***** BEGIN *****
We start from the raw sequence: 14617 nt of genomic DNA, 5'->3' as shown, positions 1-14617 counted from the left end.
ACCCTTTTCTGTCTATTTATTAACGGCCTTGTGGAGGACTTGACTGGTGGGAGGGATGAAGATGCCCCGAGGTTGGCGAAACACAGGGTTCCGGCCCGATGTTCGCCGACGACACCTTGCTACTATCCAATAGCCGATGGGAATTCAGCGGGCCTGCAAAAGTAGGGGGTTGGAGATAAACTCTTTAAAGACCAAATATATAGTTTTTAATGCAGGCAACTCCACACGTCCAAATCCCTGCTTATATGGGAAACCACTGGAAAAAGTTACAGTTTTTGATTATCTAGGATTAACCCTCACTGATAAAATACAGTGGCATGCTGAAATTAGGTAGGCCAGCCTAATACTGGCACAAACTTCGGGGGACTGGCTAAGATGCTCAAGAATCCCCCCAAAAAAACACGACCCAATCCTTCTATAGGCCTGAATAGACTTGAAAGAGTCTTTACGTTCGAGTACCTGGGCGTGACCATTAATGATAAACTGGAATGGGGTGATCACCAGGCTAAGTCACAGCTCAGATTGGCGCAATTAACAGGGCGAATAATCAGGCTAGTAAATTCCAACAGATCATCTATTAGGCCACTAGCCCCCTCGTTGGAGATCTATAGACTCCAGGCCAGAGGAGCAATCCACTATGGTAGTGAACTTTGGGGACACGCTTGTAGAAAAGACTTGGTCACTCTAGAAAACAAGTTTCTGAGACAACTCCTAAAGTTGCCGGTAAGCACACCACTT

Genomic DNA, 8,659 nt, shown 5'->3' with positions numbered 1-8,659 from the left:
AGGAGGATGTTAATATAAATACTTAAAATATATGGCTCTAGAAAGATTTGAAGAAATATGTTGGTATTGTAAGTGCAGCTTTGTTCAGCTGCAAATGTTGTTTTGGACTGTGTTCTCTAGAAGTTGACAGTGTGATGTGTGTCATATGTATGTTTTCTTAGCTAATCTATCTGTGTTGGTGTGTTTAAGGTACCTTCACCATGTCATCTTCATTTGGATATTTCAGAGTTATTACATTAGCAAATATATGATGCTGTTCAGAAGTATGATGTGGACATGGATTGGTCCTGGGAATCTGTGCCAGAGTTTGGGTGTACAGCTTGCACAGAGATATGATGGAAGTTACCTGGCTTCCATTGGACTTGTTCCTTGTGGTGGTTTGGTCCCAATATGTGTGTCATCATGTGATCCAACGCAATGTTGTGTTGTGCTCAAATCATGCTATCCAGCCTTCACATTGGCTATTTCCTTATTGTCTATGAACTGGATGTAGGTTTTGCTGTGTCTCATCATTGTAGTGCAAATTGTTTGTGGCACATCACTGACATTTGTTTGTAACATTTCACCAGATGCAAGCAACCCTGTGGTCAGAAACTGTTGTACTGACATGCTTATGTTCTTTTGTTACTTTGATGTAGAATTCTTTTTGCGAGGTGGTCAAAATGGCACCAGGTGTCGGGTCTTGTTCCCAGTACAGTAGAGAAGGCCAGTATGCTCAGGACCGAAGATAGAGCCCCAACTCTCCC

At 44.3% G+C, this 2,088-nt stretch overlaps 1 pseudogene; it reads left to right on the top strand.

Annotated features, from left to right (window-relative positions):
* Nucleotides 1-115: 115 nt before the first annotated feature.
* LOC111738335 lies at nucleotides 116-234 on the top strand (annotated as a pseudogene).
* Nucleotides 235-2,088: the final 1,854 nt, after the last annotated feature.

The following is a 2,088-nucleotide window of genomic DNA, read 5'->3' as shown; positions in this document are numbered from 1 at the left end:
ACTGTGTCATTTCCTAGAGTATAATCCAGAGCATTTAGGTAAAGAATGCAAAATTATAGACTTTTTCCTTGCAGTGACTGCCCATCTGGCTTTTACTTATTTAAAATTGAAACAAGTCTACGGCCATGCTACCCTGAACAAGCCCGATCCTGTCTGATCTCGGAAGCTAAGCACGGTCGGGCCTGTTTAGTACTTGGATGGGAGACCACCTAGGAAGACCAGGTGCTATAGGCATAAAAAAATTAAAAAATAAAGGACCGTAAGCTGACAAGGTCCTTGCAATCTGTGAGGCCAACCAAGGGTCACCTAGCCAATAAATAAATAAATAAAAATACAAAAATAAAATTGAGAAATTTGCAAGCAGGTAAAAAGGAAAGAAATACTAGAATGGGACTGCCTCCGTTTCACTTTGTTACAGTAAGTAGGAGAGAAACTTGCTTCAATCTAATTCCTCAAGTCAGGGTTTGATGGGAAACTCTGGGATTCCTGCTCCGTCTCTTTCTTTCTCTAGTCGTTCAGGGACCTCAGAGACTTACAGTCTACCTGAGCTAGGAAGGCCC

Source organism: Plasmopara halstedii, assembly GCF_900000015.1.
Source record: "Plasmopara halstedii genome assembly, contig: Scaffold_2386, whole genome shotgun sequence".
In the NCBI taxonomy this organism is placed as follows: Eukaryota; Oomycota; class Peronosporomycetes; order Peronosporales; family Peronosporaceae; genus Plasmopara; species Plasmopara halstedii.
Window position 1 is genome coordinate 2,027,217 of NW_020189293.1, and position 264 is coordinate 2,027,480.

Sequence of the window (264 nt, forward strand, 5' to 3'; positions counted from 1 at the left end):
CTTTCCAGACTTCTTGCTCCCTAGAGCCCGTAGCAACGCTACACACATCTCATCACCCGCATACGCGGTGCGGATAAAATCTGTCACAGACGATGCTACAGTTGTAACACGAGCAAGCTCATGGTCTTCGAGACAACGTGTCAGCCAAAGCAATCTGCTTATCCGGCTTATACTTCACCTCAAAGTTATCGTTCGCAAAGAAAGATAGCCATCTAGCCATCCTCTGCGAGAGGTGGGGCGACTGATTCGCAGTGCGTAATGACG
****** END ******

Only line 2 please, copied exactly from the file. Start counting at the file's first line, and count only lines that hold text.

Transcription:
ACCCTTTTCTGTCTATTTATTAACGGCCTTGTGGAGGACTTGACTGGTGGGAGGGATGAAGATGCCCCGAGGTTGGCGAAACACAGGGTTCCGGCCCGATGTTCGCCGACGACACCTTGCTACTATCCAATAGCCGATGGGAATTCAGCGGGCCTGCAAAAGTAGGGGGTTGGAGATAAACTCTTTAAAGACCAAATATATAGTTTTTAATGCAGGCAACTCCACACGTCCAAATCCCTGCTTATATGGGAAACCACTGGAAAAAGTTACAGTTTTTGATTATCTAGGATTAACCCTCACTGATAAAATACAGTGGCATGCTGAAATTAGGTAGGCCAGCCTAATACTGGCACAAACTTCGGGGGACTGGCTAAGATGCTCAAGAATCCCCCCAAAAAAACACGACCCAATCCTTCTATAGGCCTGAATAGACTTGAAAGAGTCTTTACGTTCGAGTACCTGGGCGTGACCATTAATGATAAACTGGAATGGGGTGATCACCAGGCTAAGTCACAGCTCAGATTGGCGCAATTAACAGGGCGAATAATCAGGCTAGTAAATTCCAACAGATCATCTATTAGGCCACTAGCCCCCTCGTTGGAGATCTATAGACTCCAGGCCAGAGGAGCAATCCACTATGGTAGTGAACTTTGGGGACACGCTTGTAGAAAAGACTTGGTCACTCTAGAAAACAAGTTTCTGAGACAACTCCTAAAGTTGCCGGTAAGCACACCACTT